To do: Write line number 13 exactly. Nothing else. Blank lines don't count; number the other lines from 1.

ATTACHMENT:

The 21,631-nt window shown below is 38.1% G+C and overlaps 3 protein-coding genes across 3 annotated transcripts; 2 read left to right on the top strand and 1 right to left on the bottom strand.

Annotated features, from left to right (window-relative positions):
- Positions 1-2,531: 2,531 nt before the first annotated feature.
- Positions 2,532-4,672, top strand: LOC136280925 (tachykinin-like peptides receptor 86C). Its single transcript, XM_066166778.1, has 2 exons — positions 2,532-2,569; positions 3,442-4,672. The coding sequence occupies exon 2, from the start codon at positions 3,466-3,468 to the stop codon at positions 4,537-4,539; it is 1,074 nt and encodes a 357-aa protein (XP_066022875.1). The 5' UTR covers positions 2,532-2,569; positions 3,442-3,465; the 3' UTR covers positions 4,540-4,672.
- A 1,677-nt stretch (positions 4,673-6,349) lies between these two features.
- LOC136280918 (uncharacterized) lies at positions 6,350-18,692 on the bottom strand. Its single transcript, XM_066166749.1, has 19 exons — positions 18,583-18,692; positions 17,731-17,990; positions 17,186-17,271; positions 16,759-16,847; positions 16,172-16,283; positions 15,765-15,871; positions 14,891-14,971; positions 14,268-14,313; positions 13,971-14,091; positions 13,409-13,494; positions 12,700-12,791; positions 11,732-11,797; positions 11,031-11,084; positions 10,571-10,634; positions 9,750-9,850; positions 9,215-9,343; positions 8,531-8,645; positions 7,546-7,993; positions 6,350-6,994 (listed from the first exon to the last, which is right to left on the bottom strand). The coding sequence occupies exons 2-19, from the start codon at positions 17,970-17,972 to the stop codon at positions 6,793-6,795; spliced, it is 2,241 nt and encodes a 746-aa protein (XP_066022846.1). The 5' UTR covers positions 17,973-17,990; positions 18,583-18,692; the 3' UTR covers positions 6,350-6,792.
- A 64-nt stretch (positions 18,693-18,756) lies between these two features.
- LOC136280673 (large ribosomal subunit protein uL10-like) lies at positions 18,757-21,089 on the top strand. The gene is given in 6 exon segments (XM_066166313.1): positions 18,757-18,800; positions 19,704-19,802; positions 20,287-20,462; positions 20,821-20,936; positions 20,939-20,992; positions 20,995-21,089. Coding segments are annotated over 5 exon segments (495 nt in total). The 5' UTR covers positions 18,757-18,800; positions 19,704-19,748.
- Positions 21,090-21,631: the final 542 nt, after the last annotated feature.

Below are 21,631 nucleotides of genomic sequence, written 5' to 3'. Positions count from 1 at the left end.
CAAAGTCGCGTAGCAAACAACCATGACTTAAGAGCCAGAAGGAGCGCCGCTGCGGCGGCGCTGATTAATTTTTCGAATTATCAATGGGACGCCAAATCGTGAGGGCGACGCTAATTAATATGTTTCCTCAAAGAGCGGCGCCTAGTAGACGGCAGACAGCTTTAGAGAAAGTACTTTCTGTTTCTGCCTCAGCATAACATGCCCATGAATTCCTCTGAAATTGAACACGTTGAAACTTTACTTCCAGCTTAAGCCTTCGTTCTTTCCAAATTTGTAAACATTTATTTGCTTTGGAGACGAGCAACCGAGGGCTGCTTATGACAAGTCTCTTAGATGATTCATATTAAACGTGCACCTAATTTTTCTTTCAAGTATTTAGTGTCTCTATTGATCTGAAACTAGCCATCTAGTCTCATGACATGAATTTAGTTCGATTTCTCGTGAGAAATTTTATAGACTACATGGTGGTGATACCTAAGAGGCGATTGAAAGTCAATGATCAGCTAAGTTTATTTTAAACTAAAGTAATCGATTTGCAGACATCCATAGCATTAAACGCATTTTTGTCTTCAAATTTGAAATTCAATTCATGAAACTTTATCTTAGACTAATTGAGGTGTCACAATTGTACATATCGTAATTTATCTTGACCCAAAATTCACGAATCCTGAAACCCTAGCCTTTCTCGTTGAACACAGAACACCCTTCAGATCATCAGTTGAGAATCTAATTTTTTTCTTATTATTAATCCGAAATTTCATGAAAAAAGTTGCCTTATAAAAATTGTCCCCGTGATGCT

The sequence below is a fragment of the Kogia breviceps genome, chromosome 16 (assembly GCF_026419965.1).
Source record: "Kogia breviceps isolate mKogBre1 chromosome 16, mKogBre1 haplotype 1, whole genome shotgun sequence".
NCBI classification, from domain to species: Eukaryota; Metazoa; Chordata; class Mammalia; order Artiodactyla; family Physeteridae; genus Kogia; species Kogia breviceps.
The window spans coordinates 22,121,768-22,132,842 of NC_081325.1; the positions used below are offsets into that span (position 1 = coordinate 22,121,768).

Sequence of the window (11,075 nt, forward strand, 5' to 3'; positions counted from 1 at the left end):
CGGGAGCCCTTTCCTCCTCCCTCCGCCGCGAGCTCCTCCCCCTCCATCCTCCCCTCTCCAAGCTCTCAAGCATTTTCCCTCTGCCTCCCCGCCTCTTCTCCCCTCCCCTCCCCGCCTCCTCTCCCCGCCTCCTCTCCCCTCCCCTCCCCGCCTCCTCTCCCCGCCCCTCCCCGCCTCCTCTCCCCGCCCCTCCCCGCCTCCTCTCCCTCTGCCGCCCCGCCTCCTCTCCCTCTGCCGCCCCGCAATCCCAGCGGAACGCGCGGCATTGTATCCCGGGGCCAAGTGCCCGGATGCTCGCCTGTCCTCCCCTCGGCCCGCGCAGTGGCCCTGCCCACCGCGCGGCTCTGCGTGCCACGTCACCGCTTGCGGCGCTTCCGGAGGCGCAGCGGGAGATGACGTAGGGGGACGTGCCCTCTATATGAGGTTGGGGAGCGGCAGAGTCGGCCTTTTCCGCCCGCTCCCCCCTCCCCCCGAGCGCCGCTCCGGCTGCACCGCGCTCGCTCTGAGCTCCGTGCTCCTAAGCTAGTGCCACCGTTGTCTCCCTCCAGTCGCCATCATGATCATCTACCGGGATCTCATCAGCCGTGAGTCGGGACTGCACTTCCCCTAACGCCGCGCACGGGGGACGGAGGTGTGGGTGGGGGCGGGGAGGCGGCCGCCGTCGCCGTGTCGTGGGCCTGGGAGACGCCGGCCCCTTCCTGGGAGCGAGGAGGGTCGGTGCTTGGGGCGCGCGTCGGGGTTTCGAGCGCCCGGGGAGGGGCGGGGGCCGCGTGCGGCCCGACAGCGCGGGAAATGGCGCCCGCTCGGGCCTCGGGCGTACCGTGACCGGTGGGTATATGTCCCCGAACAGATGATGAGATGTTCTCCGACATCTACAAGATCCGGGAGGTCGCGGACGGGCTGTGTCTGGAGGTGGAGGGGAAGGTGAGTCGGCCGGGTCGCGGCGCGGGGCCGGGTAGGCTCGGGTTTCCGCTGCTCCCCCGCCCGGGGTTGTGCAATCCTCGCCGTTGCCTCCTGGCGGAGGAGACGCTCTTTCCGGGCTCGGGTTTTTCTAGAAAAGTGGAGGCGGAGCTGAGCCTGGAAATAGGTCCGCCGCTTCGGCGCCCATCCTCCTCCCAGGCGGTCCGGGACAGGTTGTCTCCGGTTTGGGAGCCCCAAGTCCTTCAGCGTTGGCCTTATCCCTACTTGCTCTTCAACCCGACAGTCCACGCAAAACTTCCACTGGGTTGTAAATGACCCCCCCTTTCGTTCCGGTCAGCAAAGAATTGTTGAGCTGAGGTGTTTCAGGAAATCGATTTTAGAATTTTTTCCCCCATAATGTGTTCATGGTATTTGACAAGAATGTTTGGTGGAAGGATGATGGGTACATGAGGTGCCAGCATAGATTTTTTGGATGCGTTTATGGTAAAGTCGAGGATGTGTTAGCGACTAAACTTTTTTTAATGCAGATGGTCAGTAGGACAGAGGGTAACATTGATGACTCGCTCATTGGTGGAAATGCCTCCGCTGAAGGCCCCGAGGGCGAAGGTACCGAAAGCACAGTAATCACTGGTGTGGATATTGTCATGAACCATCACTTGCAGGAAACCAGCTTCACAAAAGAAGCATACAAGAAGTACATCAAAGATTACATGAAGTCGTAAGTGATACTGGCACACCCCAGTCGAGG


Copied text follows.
Source record: "Kogia breviceps isolate mKogBre1 chromosome 16, mKogBre1 haplotype 1, whole genome shotgun sequence".